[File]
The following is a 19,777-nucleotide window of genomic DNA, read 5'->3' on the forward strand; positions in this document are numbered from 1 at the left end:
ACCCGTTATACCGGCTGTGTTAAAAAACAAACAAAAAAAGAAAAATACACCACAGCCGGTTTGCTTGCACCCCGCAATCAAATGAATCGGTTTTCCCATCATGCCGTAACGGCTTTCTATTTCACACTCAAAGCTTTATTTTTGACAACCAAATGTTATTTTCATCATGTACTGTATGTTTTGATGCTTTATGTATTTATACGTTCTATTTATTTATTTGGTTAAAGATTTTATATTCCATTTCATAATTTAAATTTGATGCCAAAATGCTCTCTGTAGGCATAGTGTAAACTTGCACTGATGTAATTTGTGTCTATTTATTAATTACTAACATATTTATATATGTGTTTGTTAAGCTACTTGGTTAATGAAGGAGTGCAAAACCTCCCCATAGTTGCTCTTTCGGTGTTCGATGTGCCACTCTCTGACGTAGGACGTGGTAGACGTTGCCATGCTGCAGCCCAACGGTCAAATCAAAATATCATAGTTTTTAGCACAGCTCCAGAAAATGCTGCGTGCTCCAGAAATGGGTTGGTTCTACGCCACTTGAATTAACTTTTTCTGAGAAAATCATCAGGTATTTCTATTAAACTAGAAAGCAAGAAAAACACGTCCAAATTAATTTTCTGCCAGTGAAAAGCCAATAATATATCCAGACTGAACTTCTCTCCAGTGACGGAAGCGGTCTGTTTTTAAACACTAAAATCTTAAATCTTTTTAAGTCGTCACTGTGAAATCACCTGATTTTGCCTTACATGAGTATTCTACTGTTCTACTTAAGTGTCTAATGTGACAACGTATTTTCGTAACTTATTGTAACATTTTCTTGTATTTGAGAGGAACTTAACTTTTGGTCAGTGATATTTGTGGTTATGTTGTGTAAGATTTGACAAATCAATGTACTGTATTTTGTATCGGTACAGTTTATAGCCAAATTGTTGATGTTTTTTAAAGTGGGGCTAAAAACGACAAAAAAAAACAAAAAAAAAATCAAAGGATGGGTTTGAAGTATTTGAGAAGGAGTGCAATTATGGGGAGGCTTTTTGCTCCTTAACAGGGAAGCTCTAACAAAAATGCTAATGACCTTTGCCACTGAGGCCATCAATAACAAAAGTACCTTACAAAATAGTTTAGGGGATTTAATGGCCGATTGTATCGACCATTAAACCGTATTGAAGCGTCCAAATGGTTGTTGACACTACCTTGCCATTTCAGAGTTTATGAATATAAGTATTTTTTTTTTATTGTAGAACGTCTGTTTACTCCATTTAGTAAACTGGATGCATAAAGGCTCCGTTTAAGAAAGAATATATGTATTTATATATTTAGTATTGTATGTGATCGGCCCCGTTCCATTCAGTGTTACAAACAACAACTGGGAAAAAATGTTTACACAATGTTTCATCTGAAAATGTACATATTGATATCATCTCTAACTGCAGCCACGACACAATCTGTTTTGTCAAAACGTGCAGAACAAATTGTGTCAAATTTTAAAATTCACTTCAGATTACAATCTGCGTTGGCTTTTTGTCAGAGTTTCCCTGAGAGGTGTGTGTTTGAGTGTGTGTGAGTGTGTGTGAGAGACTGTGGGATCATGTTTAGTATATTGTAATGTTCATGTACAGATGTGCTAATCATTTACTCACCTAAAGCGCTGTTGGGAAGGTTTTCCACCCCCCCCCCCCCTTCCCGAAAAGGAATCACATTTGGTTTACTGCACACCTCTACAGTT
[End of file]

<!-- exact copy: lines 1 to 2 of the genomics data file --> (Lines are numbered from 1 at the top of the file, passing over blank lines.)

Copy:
The following is a 19,777-nucleotide window of genomic DNA, read 5'->3' on the forward strand; positions in this document are numbered from 1 at the left end:
ACCCGTTATACCGGCTGTGTTAAAAAACAAACAAAAAAAGAAAAATACACCACAGCCGGTTTGCTTGCACCCCGCAATCAAATGAATCGGTTTTCCCATCATGCCGTAACGGCTTTCTATTTCACACTCAAAGCTTTATTTTTGACAACCAAATGTTATTTTCATCATGTACTGTATGTTTTGATGCTTTATGTATTTATACGTTCTATTTATTTATTTGGTTAAAGATTTTATATTCCATTTCATAATTTAAATTTGATGCCAAAATGCTCTCTGTAGGCATAGTGTAAACTTGCACTGATGTAATTTGTGTCTATTTATTAATTACTAACATATTTATATATGTGTTTGTTAAGCTACTTGGTTAATGAAGGAGTGCAAAACCTCCCCATAGTTGCTCTTTCGGTGTTCGATGTGCCACTCTCTGACGTAGGACGTGGTAGACGTTGCCATGCTGCAGCCCAACGGTCAAATCAAAATATCATAGTTTTTAGCACAGCTCCAGAAAATGCTGCGTGCTCCAGAAATGGGTTGGTTCTACGCCACTTGAATTAACTTTTTCTGAGAAAATCATCAGGTATTTCTATTAAACTAGAAAGCAAGAAAAACACGTCCAAATTAATTTTCTGCCAGTGAAAAGCCAATAATATATCCAGACTGAACTTCTCTCCAGTGACGGAAGCGGTCTGTTTTTAAACACTAAAATCTTAAATCTTTTTAAGTCGTCACTGTGAAATCACCTGATTTTGCCTTACATGAGTATTCTACTGTTCTACTTAAGTGTCTAATGTGACAACGTATTTTCGTAACTTATTGTAACATTTTCTTGTATTTGAGAGGAACTTAACTTTTGGTCAGTGATATTTGTGGTTATGTTGTGTAAGATTTGACAAATCAATGTACTGTATTTTGTATCGGTACAGTTTATAGCCAAATTGTTGATGTTTTTTAAAGTGGGGCTAAAAACGACAAAAAAAAACAAAAAAAAAATCAAAGGATGGGTTTGAAGTATTTGAGAAGGAGTGCAATTATGGGGAGGCTTTTTGCTCCTTAACAGGGAAGCTCTAACAAAAATGCTAATGACCTTTGCCACTGAGGCCATCAATAACAAAAGTACCTTACAAAATAGTTTAGGGGATTTAATGGCCGATTGTATCGACCATTAAACCGTATTGAAGCGTCCAAATGGTTGTTGACACTACCTTGCCATTTCAGAGTTTATGAATATAAGTATTTTTTTTTTATTGTAGAACGTCTGTTTACTCCATTTAGTAAACTGGATGCATAAAGGCTCCGTTTAAGAAAGAATATATGTATTTATATATTTAGTATTGTATGTGATCGGCCCCGTTCCATTCAGTGTTACAAACAACAACTGGGAAAAAATGTTTACACAATGTTTCATCTGAAAATGTACATATTGATATCATCTCTAACTGCAGCCACGACACAATCTGTTTTGTCAAAACGTGCAGAACAAATTGTGTCAAATTTTAAAATTCACTTCAGATTACAATCTGCGTTGGCTTTTTGTCAGAGTTTCCCTGAGAGGTGTGTGTTTGAGTGTGTGTGAGTGTGTGTGAGAGACTGTGGGATCATGTTTAGTATATTGTAATGTTCATGTACAGATGTGCTAATCATTTACTCACCTAAAGCGCTGTTGGGAAGGTTTTCCACCCCCCCCCCCCCTTCCCGAAAAGGAATCACATTTGGTTTACTGCACACCTCTACAGTT